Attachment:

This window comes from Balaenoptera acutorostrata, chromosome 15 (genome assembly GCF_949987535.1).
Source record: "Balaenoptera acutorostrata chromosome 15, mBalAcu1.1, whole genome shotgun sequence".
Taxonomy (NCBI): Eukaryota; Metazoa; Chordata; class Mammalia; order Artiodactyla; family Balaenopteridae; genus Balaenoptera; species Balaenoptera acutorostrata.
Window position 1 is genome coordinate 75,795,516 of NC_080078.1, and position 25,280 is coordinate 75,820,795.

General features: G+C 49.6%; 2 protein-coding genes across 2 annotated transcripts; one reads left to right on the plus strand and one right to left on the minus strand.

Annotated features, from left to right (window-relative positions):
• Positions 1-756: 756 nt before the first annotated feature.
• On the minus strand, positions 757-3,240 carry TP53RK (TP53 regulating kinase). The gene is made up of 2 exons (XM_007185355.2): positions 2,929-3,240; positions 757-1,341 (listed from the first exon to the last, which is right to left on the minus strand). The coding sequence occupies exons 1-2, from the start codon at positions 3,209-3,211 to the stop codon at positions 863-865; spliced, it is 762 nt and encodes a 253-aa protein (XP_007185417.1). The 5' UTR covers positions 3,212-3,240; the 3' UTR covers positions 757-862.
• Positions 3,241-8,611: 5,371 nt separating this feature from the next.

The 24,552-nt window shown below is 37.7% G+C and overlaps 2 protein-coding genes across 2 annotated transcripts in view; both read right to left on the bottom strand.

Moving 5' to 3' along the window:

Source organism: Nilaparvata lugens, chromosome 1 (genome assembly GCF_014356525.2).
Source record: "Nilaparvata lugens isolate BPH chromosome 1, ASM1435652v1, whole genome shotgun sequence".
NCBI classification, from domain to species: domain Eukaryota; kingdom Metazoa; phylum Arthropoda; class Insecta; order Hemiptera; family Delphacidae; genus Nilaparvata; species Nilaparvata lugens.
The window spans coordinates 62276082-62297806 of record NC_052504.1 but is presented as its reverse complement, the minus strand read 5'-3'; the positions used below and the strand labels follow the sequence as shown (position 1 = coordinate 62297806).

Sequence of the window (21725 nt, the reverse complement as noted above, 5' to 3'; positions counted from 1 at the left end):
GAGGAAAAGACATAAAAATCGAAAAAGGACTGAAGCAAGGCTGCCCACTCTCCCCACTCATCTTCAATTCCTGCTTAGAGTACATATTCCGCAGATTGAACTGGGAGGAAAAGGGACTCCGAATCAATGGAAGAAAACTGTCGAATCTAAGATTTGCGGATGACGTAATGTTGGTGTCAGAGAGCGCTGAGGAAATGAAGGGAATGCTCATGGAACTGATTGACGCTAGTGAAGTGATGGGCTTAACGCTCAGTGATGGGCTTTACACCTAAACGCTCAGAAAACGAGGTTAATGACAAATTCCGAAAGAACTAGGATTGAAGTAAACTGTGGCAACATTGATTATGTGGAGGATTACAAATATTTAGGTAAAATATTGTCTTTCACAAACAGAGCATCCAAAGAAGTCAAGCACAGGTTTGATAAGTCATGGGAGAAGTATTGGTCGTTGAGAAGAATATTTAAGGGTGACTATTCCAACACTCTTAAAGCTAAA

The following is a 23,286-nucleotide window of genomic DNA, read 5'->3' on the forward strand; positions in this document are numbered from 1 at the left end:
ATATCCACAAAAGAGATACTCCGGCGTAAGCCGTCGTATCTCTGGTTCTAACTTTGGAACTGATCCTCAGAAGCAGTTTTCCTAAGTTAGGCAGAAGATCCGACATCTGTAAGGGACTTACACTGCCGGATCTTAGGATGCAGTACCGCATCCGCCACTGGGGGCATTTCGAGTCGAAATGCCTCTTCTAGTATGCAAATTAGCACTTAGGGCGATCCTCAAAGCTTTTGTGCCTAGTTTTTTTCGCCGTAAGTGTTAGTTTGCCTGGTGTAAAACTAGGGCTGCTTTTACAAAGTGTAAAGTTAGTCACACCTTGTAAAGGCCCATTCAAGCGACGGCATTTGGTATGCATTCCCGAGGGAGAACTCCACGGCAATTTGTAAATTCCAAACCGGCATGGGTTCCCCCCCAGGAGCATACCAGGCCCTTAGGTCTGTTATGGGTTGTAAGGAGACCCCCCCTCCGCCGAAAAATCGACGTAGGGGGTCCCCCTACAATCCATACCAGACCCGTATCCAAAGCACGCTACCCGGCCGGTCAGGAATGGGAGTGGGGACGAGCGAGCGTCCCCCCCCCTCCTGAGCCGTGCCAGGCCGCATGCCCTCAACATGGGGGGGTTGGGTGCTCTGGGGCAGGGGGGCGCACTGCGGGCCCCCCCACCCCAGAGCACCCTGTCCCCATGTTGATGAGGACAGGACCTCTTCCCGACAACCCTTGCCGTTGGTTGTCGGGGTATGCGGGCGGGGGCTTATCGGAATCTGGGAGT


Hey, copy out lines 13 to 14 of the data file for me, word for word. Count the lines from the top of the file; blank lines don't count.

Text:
Source record: "Nilaparvata lugens isolate BPH chromosome 1, ASM1435652v1, whole genome shotgun sequence".
NCBI classification, from domain to species: domain Eukaryota; kingdom Metazoa; phylum Arthropoda; class Insecta; order Hemiptera; family Delphacidae; genus Nilaparvata; species Nilaparvata lugens.